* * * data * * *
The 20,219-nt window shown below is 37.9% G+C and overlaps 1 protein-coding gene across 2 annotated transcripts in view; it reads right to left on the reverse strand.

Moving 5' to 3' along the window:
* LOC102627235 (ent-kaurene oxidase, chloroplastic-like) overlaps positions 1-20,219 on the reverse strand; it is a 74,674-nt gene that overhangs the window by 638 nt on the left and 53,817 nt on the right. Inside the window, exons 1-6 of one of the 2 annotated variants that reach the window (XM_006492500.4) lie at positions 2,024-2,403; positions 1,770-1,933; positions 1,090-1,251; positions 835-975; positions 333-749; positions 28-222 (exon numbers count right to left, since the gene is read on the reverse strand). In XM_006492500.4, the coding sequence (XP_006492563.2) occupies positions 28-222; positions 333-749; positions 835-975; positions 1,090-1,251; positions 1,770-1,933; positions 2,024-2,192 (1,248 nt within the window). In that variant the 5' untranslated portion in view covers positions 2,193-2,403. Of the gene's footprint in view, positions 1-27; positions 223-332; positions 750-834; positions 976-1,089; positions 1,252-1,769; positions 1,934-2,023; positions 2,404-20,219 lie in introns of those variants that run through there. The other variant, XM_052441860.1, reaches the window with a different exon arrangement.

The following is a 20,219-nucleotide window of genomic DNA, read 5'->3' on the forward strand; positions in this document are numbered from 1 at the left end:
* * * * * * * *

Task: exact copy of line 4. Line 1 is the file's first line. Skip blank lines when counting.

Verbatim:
The following is a 20,219-nucleotide window of genomic DNA, read 5'->3' on the forward strand; positions in this document are numbered from 1 at the left end: